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|Long Title:||Eco-efficient Transport|
|Description:||Transport is a complex system, which is triggered by various kinds of demand, by different preferences and by different interests, with interdependencies between internal and external factors. Given this complexity, it is crucial to assess approaches to eco-efficiency in a broader context: a systemic perspective is required. Therefore, a set of scenarios on eco-efficient transport futures has been developed and combined with a stakeholder consultation to better understand different assessments of the feasibility and desirability of pathways towards eco-efficient transport. For this project, it is assumed that eco-efficient transport encompasses all approaches that help to reduce the ecological footprint of transport-related activities. The point of reference is the amount of resources needed to fulfil a certain purpose (e.g. work, social contacts, production or purchase of a good). The general quality of life and the economic wealth should explicitly not be reduced. The focus of the project lies on road, rail, and waterborne transport (excluding aviation). The stakeholder consultation revealed that there is a need to look beyond the technological scope in order to move towards a more eco-efficient transport system. It was clearly emphasized that the development and the commercialization of technologies needed to be accompanied by corresponding infrastructures. In general, non-technical issues were seen as hampering factors: particularly high costs of cleaner technologies and the importance of addressing infrastructure challenges, as well as uncoordinated institutional actions and responsibilities. Moreover, service, attractiveness, information, planning, and cooperation should be improved. Further, stakeholders stated that a much better understanding of dynamics in consumers’ preferences, attitudes and behavioural patterns is needed. R&D strategies for alternative fuels and propulsion technologies should be embedded into a broader context. Further, it was emphasized that to assess the eco-efficiency of alternative fuels, the generation of hydrogen, electricity, or biofuels need to be considered, as well as the potential role of new technologies in the energy system (e.g. batteries in cars as storage for fluctuating renewable energy). As regards a possible reduction in traffic volumes, it was stated that this contradicted the idea of moving goods and people freely within a single European market. The desirability and acceptability of this was questioned, since the impacts on economic wealth and quality of life might be negative. Mainly reducing transport volumes appeared to be too simplistic to the stakeholders. However, several stakeholders argued that elements this concept are needed to cope with future challenges. In this context, the term mobility management was mentioned to express the need for strategies focusing on the development of transport growth. However, there were different understandings of how mobility management should be executed. For example, the main controversies emerged in relation to measures restricting car transport in urban areas. The majority welcomed these approaches, while there were clear critical voices as well, pointing out negative consequences for the economy. However, stakeholders emphasized the need for incentives and public investments to achieve modal shift. Furthermore, stakeholders pointed to a gap between European policy and “reality”. There was a claim that then EU needs to focus on the feasibility and success of the implementation of EU strategies. One of the findings of the project is that the assessment of the potential eco-efficiency of different approaches needs a broader and systemic perspective. Corresponding policies should not be taken in isolation; policy packages are usually needed to cope with systemic impacts of measures. Accordingly, instead of single measures, a number of key areas were identified by the project team, based on the scenarios and the stakeholder consultation. These key areas are regarded as being crucial for a transition to a more eco-efficient transport system: Energy system; cleaner cars; cleaner trucks; smart logistics; automation; integrated ticketing; access instead of ownership; shift to rail; shift to short sea and inland shipping; awareness of/making use of habit and attitude changes; urban design; and mobility pricing. Based on the findings of the project, a series of policy conclusions can be drawn that are considered promising: - Enabling progress in fuels and propulsion technologies, - Enabling progress in information and communication technologies (ICT), - Applying a broader systemic perspective, - Enabling new mobility concepts, - Considering non-technical factors, - Considering land-use planning, - Understanding end-users, - Applying integrated strategies, - Understanding new and emerging technologies,|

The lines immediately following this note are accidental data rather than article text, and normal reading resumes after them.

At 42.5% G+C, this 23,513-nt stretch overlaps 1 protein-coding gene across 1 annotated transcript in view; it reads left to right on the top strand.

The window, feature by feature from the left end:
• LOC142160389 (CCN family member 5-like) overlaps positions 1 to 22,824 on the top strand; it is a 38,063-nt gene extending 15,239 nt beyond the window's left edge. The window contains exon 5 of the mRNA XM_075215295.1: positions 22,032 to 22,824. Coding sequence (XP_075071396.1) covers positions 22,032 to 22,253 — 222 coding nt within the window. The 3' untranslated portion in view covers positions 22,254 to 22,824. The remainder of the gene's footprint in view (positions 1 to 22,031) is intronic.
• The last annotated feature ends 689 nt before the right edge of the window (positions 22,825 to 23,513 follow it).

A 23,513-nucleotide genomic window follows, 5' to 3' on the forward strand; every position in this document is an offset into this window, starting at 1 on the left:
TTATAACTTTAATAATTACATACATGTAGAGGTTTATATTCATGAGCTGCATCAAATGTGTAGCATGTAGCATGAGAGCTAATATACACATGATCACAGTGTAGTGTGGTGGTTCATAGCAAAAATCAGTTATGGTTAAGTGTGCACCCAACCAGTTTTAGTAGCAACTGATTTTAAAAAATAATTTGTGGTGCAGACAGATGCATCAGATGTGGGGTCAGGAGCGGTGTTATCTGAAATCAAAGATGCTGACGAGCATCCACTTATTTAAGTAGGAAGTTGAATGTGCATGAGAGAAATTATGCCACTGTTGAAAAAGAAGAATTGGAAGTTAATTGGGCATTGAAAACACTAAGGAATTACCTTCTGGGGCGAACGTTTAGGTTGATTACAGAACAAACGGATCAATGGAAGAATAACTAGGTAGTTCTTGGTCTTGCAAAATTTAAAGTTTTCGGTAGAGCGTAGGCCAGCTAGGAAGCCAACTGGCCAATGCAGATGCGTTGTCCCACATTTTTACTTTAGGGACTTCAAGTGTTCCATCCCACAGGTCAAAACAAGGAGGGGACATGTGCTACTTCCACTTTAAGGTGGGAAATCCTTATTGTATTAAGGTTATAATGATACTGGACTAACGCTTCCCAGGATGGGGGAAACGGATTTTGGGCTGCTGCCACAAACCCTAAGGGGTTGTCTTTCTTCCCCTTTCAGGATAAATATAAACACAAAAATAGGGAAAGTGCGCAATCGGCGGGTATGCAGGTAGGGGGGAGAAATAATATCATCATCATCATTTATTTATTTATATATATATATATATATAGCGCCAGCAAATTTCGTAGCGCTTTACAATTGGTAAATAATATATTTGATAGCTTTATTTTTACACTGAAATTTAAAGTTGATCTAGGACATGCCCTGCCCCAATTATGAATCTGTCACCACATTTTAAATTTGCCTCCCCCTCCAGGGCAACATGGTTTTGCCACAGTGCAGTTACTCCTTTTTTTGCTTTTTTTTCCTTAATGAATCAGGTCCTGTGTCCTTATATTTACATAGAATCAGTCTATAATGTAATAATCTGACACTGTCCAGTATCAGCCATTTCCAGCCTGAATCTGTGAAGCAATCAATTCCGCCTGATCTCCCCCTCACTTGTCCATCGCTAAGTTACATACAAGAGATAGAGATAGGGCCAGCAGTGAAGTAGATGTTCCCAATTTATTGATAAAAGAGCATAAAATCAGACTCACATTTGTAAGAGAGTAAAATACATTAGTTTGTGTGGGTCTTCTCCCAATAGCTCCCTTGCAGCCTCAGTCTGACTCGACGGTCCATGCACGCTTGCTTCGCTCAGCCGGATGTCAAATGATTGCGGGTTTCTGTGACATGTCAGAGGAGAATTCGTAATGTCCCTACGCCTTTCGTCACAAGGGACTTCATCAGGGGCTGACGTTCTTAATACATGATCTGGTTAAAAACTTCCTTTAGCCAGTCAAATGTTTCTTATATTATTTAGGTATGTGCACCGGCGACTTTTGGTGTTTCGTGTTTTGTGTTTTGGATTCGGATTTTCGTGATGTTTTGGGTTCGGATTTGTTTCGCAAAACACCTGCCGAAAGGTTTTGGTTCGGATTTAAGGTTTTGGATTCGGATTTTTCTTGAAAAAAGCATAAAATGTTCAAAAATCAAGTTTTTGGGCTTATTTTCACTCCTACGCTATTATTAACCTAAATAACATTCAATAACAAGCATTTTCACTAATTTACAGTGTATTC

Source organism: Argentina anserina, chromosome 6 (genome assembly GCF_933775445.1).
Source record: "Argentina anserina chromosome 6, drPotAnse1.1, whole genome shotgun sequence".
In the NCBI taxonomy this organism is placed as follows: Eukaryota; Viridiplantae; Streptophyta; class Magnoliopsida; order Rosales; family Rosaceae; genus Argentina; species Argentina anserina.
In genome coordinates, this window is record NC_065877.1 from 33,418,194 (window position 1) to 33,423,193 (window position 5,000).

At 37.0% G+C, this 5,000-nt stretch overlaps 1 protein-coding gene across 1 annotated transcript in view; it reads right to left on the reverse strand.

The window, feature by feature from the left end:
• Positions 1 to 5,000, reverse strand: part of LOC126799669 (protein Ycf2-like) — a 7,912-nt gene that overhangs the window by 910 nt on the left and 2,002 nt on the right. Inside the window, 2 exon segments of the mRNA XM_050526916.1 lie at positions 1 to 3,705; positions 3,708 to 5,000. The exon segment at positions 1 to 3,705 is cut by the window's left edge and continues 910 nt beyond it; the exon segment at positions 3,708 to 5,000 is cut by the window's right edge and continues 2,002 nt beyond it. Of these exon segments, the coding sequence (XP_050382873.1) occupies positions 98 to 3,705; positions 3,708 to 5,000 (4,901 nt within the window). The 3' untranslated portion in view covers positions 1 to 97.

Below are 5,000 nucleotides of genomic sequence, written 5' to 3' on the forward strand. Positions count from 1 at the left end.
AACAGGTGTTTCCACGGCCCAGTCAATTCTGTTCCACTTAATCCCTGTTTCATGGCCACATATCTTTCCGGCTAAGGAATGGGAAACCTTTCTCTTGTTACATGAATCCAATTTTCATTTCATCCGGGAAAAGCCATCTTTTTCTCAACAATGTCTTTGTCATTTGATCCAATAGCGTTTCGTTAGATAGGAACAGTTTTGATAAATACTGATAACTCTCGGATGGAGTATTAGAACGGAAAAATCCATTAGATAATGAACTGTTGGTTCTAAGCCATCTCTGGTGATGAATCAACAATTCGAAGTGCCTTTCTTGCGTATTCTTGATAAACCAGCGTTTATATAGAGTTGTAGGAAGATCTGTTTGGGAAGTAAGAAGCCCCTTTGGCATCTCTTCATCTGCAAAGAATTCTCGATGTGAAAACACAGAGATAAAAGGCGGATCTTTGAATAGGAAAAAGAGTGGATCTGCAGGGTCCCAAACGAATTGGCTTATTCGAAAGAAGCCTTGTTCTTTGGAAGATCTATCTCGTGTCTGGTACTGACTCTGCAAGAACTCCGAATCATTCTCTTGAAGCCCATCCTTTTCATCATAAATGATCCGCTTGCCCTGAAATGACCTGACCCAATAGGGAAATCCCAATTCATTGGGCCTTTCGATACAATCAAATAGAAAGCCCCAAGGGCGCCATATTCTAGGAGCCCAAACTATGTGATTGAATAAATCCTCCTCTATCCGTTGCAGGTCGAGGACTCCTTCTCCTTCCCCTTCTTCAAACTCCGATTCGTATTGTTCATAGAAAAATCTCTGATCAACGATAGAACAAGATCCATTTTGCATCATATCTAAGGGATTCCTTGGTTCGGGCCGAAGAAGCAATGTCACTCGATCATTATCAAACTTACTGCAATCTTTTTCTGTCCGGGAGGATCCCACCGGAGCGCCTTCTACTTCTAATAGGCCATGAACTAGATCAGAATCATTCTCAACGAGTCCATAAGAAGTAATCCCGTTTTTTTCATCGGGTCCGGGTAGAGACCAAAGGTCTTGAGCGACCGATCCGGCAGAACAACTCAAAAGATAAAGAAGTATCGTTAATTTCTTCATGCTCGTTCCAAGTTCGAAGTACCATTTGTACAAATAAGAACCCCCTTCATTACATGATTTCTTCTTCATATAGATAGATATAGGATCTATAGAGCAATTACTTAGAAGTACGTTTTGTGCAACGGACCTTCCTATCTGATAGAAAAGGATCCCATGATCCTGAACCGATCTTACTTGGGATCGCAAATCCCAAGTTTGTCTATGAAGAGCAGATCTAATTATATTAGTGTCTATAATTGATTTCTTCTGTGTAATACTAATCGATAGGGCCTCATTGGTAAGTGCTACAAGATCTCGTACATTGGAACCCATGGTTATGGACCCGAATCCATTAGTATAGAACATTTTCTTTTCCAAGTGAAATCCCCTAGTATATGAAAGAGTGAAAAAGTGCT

|Focus:||Energy technology, Sustainability, Transport technology|
|Project Leader:||European Parliament / Science and Technology Options Assessment (STOA) (STOA)|